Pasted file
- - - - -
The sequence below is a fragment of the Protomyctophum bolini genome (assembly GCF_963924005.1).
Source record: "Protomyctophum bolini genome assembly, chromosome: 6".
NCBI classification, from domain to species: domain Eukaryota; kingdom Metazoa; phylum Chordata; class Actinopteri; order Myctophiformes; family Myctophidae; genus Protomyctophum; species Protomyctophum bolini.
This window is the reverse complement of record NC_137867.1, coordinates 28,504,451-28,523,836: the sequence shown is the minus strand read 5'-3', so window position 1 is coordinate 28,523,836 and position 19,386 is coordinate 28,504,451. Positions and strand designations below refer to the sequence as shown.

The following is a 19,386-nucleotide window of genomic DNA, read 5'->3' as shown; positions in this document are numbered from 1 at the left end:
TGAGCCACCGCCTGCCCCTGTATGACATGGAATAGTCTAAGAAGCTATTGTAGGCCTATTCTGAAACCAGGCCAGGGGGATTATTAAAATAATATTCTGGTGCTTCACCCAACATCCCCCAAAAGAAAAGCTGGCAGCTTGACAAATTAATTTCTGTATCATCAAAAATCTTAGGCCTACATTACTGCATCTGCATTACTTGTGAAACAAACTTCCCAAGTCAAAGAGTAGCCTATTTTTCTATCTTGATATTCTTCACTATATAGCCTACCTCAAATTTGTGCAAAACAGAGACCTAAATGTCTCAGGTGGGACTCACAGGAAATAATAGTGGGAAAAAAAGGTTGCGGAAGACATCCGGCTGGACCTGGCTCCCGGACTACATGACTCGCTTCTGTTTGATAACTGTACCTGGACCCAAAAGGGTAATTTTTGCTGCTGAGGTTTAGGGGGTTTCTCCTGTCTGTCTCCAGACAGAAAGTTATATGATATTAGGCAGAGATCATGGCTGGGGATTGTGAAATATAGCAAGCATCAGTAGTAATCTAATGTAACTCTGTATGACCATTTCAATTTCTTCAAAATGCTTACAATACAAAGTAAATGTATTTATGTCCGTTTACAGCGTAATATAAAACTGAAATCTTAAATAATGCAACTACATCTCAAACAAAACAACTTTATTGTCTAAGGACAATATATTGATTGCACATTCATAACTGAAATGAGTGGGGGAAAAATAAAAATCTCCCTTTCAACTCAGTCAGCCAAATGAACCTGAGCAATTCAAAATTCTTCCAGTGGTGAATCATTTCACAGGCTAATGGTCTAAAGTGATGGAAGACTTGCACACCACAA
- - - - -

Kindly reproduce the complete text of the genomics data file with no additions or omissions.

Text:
The sequence below is a fragment of the Protomyctophum bolini genome (assembly GCF_963924005.1).
Source record: "Protomyctophum bolini genome assembly, chromosome: 6".
NCBI classification, from domain to species: domain Eukaryota; kingdom Metazoa; phylum Chordata; class Actinopteri; order Myctophiformes; family Myctophidae; genus Protomyctophum; species Protomyctophum bolini.
This window is the reverse complement of record NC_137867.1, coordinates 28,504,451-28,523,836: the sequence shown is the minus strand read 5'-3', so window position 1 is coordinate 28,523,836 and position 19,386 is coordinate 28,504,451. Positions and strand designations below refer to the sequence as shown.

The following is a 19,386-nucleotide window of genomic DNA, read 5'->3' as shown; positions in this document are numbered from 1 at the left end:
TGAGCCACCGCCTGCCCCTGTATGACATGGAATAGTCTAAGAAGCTATTGTAGGCCTATTCTGAAACCAGGCCAGGGGGATTATTAAAATAATATTCTGGTGCTTCACCCAACATCCCCCAAAAGAAAAGCTGGCAGCTTGACAAATTAATTTCTGTATCATCAAAAATCTTAGGCCTACATTACTGCATCTGCATTACTTGTGAAACAAACTTCCCAAGTCAAAGAGTAGCCTATTTTTCTATCTTGATATTCTTCACTATATAGCCTACCTCAAATTTGTGCAAAACAGAGACCTAAATGTCTCAGGTGGGACTCACAGGAAATAATAGTGGGAAAAAAAGGTTGCGGAAGACATCCGGCTGGACCTGGCTCCCGGACTACATGACTCGCTTCTGTTTGATAACTGTACCTGGACCCAAAAGGGTAATTTTTGCTGCTGAGGTTTAGGGGGTTTCTCCTGTCTGTCTCCAGACAGAAAGTTATATGATATTAGGCAGAGATCATGGCTGGGGATTGTGAAATATAGCAAGCATCAGTAGTAATCTAATGTAACTCTGTATGACCATTTCAATTTCTTCAAAATGCTTACAATACAAAGTAAATGTATTTATGTCCGTTTACAGCGTAATATAAAACTGAAATCTTAAATAATGCAACTACATCTCAAACAAAACAACTTTATTGTCTAAGGACAATATATTGATTGCACATTCATAACTGAAATGAGTGGGGGAAAAATAAAAATCTCCCTTTCAACTCAGTCAGCCAAATGAACCTGAGCAATTCAAAATTCTTCCAGTGGTGAATCATTTCACAGGCTAATGGTCTAAAGTGATGGAAGACTTGCACACCACAA